There's plenty of resonant moments throughout this memoir, but in one of the more chilling passages, naïve, 12-year-old altar boy Isaac is confessing his sins to his Catholic priest and trying to make sense of an incident with an older girl: "My confessions crash against him and then wash away. Until I mentioned Ashley. Here the looming silhouette straightened. 'Go on,' the priest said." Not long after that exchange, the Boston Globe published an exposé about the very priests Fitzgerald interacted with regularly. Only after the story of priests molesting young boys made headline news did it dawn on him how close he had come to being a victim himself. Fitzgerald's proximity to what had happened changed his thinking on religion and led him to wonder how much his staunchly religious parents knew about what was going on at their church. Escaping his toxic environment and coming to terms with his childhood became mandatory for survival.

Transitioning from a Boston altar boy to bartending in San Francisco, distributing supplies to the poor along the Thai-Burmese border, an acting stint in porn movies, writing children's books and climbing Mount Kilimanjaro isn't the typical path to self-discovery, but it has been Fitzgerald's. But perhaps recounting his path to healing can encourage others to find their own trail.

When Fitzgerald generously assigns blame to certain people for what happened along his arduous route to adulthood, he doesn't make the accusations with malice. He's merely stating the facts and recounting how he felt at the moment. There are no annoyingly timeworn parables thrown in readers' faces, either; the author is sharing his story in a genuine attempt to help others with their own journey. The result is equally a balm for the soul and solace for a troubled mind. --Paul Dinh-McCrillis

Bloomsbury Publishing, $27, hardcover, 256p., 9781635573978, July 19, 2022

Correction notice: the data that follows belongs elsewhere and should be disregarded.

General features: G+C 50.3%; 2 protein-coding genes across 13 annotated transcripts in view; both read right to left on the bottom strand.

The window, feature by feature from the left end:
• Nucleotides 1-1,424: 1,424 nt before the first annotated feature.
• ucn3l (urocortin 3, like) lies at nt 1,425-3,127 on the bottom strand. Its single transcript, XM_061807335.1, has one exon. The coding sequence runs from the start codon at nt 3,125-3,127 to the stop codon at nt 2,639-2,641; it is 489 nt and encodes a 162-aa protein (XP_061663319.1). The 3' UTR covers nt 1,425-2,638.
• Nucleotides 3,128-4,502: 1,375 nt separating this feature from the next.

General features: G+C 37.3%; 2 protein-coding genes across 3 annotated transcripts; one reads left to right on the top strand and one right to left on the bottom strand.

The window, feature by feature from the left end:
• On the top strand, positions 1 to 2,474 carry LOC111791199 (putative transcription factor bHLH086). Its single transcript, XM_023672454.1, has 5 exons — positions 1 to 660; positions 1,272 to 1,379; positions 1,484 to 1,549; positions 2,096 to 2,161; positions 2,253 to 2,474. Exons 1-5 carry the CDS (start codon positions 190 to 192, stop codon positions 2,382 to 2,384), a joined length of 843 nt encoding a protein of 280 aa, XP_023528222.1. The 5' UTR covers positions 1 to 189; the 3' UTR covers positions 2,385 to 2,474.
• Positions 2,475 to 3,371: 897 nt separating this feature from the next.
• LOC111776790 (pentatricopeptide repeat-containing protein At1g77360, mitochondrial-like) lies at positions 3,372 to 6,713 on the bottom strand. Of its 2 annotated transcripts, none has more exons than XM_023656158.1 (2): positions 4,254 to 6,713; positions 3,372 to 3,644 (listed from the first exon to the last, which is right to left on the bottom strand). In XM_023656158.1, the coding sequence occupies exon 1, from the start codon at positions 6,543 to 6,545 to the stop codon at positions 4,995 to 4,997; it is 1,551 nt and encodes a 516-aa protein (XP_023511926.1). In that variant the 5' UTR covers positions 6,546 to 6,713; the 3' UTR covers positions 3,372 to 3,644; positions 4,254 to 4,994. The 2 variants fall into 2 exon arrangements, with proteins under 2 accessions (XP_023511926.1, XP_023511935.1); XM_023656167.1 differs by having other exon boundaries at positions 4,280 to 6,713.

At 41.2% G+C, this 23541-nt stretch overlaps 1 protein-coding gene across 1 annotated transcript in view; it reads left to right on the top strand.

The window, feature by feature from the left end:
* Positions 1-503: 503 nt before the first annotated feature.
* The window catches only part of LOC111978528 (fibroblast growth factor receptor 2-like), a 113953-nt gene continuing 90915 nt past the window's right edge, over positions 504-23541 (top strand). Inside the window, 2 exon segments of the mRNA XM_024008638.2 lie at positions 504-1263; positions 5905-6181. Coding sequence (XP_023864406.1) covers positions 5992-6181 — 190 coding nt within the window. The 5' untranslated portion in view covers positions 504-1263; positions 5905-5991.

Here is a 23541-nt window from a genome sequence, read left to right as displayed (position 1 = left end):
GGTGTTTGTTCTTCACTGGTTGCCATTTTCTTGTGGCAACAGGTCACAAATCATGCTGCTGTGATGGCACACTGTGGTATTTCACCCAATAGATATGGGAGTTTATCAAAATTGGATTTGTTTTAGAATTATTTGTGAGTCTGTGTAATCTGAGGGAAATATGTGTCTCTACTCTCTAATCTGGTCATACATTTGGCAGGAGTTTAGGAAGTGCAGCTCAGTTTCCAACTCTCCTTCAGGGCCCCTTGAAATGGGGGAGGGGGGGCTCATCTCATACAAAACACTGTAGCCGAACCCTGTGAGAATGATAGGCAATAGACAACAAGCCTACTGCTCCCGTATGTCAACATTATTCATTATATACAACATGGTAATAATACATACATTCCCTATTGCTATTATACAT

Bloomsbury Publishing: Dirtbag, Massachusetts: A Confessional by Isaac Fitzgerald

Isaac Fitzgerald: Confessing His Way Out of Dirtbag

(photo: Remi Morawski)

Isaac Fitzgerald is the author of the bestselling children's book How to Be a Pirate and co-author of Pen & Ink: Tattoos and the Stories Behind Them and Knives & Ink: Chefs and the Stories Behind Their Tattoos (winner of an IACP Award). He lives in Brooklyn, N.Y. His work has appeared in the New York Times, the Guardian and the Best American Nonrequired Reading. His debut memoir, Dirtbag, Massachusetts: A Confessional, will be published July 19 by Bloomsbury Publishing.

What does the title of your memoir, Dirtbag, Massachusetts, mean to you? 

Credit where credit is due, author and friend Jason Diamond came up with the title. I lived many places in Massachusetts growing up, and one of the places I spent my teenage years was a town called Athol, Massachusetts. It was an old mill town, but the mills had long since left--leaving Athol to be one of the poorest towns in the state. That said, I still have a great fondness for the area. Other people in the state? Not so much. I'll give you one guess how other folks in Massachusetts referred to Athol. Anyhow, turns out you can't call your book Asshole, Massachusetts, but on a road trip with Jason Diamond up to Boston a few years back he said, "What about Dirtbag, Massachusetts?" and the name stuck.

Why add the subtitle "A Confessional"?

It's an essay collection but it's also a memoir, and "memoir in essays" felt a little clunky. For a long time there was no subtitle at all, but then I realized how many stories I was putting in this book that I'd never shared publicly before. "A Confessional" hit me one day and I shared it with my editor Nancy Miller at Bloomsbury. I liked how the phrase was a play on two things: a way to describe the writing, sure, but also a confessional is what you call the booth Catholics go to confess in. I was pretty sure Nancy was going to tell me it was too cheesy by half, but she loved it and now it's right there on the cover.

What were your reasons for writing this book? To purge some personal demons? To reach out to others who might be going through what you did and let them know they're not alone?